Vultee XA-41 History

In September 1942, the U.S. Army commissioned the Vultee Aircraft Group to develop a viable single-engine, single-seat dive bomb platform. The dive bomber proved its worth in the early days of World War II (1939-1945) with the Luftwaffe, although its vulnerability became apparent when the Allied Air Forces began to rise to the challenge.

Vultee engineers return with a "Type 90" based on the 3,000 hp Pratt & Whitney R-4360 Wasp Major large engine. The Type 90 impressed the army authorities and two prototypes were ordered on 10 November 1942.

Originally intended as a dive bomber, the changing wartime situation in Europe soon revealed the inherent weaknesses of dive bombers, such as the German Junkers Ju 87 Stuka Line. This prompted the Army to reconsider and instead demand an attack-oriented low-level platform, which only led to inevitable delays in countless WWII U.S. aircraft programs, the types of which were constantly changing as development progressed Usually at the expense of the entire program.

A new development contract was signed, and work on the first XA-41 continued until the second half of 1943. However, the war in Europe by this time had already begun to see primitive fighter designs such as the North American P-51 Mustang and the Republic P-47 Thunderbolt increasingly playing the role of fighter-bomber and ground attack aircraft, leading many in the Army to believe that, There is no point in wasting time and money on a special aircraft like the XA-41.

This led to the cancellation of the contract, and the XA-41 essentially ended as a possible combat aircraft.

However, there were people in the Army who initially pushed the plane and worked hard to ensure it had a future. The Materials Division obtained a separate example of ongoing testing of the Wasp's main engine combined with new technology that may be demonstrated elsewhere. This eventually led to the prototype's first flight on February 11, 1944.

Subsequent testing resulted in a fairly robust aircraft, though unremarkable, with only minor design changes made during testing.

The U.S. Army then took over the aircraft in the summer of 1944, and in total it has flown more than 60 times since it first entered service. While handling, agility and ground stability have generally proven solid, the aircraft lacks the top speed sought by an attack aircraft - an aircraft that could well find itself forced to engage enemy fighter jets head-on. The U.S. Armys interest waned to the point that the XA-41 was no longer in their plans, and only the U.S.

Navys brief interest in the attack type extended the aircrafts lifespan. The Vultee XA-41 was officially discontinued in 1950 after engine manufacturer Pratt & Whitney purchased the airframe for additional engine testing.

When completed, the XA-41 had a somewhat unusual shape compared to the aircraft of the time. As expected, the engine is located in the forward compartment, although the cockpit is located aft of the unit, forward amidships. The pilot's engine was purposely raised to provide the best visibility.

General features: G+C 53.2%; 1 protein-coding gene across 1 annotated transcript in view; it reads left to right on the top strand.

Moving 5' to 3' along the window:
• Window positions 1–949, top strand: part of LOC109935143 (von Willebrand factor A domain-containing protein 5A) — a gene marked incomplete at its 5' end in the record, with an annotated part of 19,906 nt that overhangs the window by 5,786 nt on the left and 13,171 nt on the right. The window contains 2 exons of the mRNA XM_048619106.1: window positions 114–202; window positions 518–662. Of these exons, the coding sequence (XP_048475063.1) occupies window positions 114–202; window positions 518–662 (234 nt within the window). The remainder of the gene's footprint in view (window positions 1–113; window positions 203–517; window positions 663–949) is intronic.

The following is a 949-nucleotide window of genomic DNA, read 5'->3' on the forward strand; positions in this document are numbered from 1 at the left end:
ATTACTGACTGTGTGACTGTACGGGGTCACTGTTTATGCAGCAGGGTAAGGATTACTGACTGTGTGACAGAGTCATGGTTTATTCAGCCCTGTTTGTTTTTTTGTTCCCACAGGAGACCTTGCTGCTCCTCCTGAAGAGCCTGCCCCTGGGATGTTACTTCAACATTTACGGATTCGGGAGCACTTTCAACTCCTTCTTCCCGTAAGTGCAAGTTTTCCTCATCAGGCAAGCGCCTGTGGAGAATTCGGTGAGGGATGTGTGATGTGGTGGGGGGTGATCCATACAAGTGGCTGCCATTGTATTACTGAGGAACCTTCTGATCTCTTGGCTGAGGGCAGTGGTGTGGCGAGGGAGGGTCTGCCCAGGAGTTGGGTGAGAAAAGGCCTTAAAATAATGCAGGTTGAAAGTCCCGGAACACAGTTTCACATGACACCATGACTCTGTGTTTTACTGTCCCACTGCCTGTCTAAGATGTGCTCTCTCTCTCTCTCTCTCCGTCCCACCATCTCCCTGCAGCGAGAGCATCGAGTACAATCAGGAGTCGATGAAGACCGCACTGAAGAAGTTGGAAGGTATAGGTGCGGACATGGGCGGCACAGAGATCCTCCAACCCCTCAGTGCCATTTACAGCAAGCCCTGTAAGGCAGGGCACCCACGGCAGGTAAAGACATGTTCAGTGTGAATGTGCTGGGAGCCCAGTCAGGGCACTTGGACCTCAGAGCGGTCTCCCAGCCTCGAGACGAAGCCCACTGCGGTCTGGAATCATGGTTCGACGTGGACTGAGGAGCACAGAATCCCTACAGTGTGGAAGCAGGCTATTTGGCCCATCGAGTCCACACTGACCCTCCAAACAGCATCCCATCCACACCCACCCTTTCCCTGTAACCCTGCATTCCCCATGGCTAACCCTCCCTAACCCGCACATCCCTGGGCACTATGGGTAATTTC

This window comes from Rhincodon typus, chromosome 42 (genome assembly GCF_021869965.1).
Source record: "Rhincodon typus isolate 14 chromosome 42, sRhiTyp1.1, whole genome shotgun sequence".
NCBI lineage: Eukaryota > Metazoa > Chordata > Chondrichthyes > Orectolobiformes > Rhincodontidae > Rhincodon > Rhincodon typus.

This engine drives a standard four-blade Hamilton prop, initially shown without a spinner - this was added in later testing. The cockpit is covered with a thick framed canopy, although cockpit visibility is generally good. The main wing assembly is located amidships, greatly blocking the view from the sides of the aircraft. The general design of the wing is straight, truncated at the tip and tapered along the trailing edge. The fuselage proved to be slender, and the tail contained a single, angled vertical fin and medium-sized horizontal fins, which were also truncated at the ends.

The wide-track undercarriage is retractable and is tail-pulling.

Proposed weapons for this design include 4 x .50 caliber M2 Browning heavy machine guns and 4 x 37mm automatic cannons, all mounted on the wings to avoid the need for breaker gears to rotate the propeller blades. Internal bomb loads were up to 2,000 pounds, with an estimated 1,100 pounds of additional stores (including high-explosive rockets) under the wings.

The official listed ammo load is 6,500 lbs.

The performance of the 3,000 hp Pratt & Whitney R-4360 28-cylinder radial piston engine proved powerful. However, when the Hunter broke the 400 mph mark, the top speed it could reach was only about 360 mph.

The service ceiling is listed at 29,300 feet, and the climb rate is close to 2,730 feet per minute.

Vultee XA-41 Specification

Basic

Year:
1944
Staff:
1

Production

[1 unit]:
Vultee Aircraft - USA

Roles

- Ground Attack

- Close Air Support (CAS)

- Naval/Navigation

- X-Plane / Development

Dimensions

Length:

48.65 ft (14.83 m)

Width:

52. 49 feet (16 m)

Height:

13.91 ft (4.24 m)

Weight

Curb Weight:

6,080 kg

MTOW:

10,970 kg

(difference: +10,781 pt)

Performance

1 x Pratt & Whitney R-4360 28 cylinder radial piston engine, 3,000 hp.

Performance

Maximum Speed:

364 mph (585 km/h; 316 knots)

Service Limit:

29,199 ft (8,900 m; 5.53 mi)

Rate of climb:

2,730 ft/min (832 m/min)

Armor

Suggestions:

4 x .50 caliber M2 Browning wing machine guns.

4 x 37mm wing cannons

Optional:

Up to 6,500 lbs total bearing, internal and external. It holds about 2,000 pounds inside and 1,600 pounds under the wings. Weapon support includes missiles, torpedoes and conventionally thrown bombs.

Changes

Model 90 - Vultee Enterprise Model

XA-41 - Basic Series Name

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